Twitter Plot Summary: The chap who actually was Monty’s double in WW2 reprises the role in a film. It’s all about misleading the Germans about D-Day.
Director: John Guillermin
Key Cast: John Mills, Cecil Parker, Leslie Phillips, Sid James, John Le Mesurier, ME Clifton James.
Five Point Summary:
1. Sid James! Hyahyahyahyah!
2. He does look a lot like Monty.
3. And there’s Leslie Phillips – well helllloooo!
4. Those Americans are hard to please.
5. Will the ploy work? Well, yes we know it did.
Unlike many war films of the era, I Was Monty’s Double is incredibly whimsical. Released in the same year as the excellent Ice Cold in Alex, John Mills (latterly Sir John Mills) is Major Harvey, a man tasked with coming up with a way of distracting the Germans away from the planned D-Day invasion. The solution was simple – to use an actor who bears an uncanny resemblance to Field Marshal Montgomery, ship him off to North Africa and pull German troops away from the Normandy beaches. Thankfully the ploy worked -and the tide of the war changed in favour of the Allies. This is just one of a number of initiatives that made the D-Day landings a success, and it’s nice for a film to show the war from a different angle. Absent are the epic fight scenes that you would usually expect to see and, bar one tense shoot-out towards the film’s end, is light on any action whatsoever beyond groups of people talking. A bit like Game of Thrones then. Also, you’d hardly expect a film about a Field Marshal, or even a film about his body double, to be high on action set pieces. That’s the whole point about being a Field Marshall, he’ll be back at HQ looking at maps or something.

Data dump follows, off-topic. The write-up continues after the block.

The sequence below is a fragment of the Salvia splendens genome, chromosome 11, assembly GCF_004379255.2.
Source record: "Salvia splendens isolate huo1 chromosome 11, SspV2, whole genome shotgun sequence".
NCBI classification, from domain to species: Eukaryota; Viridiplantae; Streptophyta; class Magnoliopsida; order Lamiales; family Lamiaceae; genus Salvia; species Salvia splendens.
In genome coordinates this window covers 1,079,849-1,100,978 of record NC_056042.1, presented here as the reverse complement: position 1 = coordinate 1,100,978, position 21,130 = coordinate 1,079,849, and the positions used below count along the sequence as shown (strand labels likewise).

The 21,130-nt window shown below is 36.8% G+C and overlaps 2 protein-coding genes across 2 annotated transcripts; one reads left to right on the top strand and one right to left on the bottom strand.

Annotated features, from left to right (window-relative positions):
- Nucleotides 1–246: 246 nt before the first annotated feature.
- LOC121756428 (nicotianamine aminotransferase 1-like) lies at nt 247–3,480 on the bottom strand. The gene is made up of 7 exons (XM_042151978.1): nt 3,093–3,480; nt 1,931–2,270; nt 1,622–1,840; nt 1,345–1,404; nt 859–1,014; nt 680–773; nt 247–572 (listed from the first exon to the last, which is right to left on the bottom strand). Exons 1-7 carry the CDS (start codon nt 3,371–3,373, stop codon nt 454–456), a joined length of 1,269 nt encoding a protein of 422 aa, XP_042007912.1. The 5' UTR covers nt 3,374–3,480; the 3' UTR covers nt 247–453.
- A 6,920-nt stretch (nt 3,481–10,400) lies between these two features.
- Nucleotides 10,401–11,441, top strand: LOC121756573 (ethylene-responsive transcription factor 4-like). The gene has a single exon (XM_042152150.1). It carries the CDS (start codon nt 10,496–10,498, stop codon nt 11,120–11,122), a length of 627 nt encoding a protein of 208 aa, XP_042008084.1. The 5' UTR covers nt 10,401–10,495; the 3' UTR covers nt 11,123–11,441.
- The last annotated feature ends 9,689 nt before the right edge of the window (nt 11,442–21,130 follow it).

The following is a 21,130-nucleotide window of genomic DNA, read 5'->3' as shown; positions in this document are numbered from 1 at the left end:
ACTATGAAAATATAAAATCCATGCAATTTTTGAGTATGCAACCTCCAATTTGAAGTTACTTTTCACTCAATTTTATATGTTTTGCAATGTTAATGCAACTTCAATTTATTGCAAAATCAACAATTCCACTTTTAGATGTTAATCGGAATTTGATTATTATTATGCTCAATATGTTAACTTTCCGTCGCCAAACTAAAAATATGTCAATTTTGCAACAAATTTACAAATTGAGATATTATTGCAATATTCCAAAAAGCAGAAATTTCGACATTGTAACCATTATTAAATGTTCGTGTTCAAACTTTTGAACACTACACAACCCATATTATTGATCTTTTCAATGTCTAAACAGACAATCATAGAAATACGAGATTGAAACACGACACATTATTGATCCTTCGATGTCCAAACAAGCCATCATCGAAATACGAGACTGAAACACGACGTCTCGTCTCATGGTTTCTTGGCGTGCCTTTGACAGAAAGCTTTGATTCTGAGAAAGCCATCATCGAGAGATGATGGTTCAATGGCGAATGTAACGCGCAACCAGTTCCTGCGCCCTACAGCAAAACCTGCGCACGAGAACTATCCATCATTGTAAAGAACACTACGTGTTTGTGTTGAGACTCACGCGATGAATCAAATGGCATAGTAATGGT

ME Clifton James returns to the real-world role he played during World War 2 – that of General Montgomery’s double. In a slightly meta-plot James plays himself playing Monty. And also plays Monty. Given just a couple of weeks to train him up in Monty’s mannerisms, James is happy for the opportunity to take the role, but isn’t certain he can inhabit the character and personality of Monty. Doing that typically British thing, he’s told to buck up and get on with it. And so he does.
Given its whimsical tone it’s appropriate that future Carry On starts Sid James and Leslie Phillips show up in supporting roles. There’s even a brief appearance by John Le Mesurier as James’ commanding officer who looks down on actors. Wars are for fighting, how’s acting supposed to help with that? Well, as it turns out it helped quite a bit. If the Nazis had not fallen for the ploy, the outcome of D-Day (and at the risk of possibly over-emphasising the contribution this made to the war effort, potentially even the outcome of the war itself) could have been completely different. That would be an intriguing idea for a “what if?” movie, should anyone think to make it.
I’m of the opinion that the tone has been approached from the right angle (as opposed to an acute angle) and to have tried making this topic any more serious than they did would have been to its disservice. Suffice to say, if you want big explosions then go watch a Michael Bay film. Meanwhile the rest of us will just sit here and quietly enjoy one of the great success stories of WW2.
Favourite scene: James forgetting his speech to the American forces, but rallying with an improvised speech of his own.
Quote: “Who do you think you are? Monty?”
Silly Moment: ME Clifton James is following Monty around at a distance, trying to learn his mannerisms, then almost gets run down by a staff car. He ends up in a puddle of mud. Or maybe oil.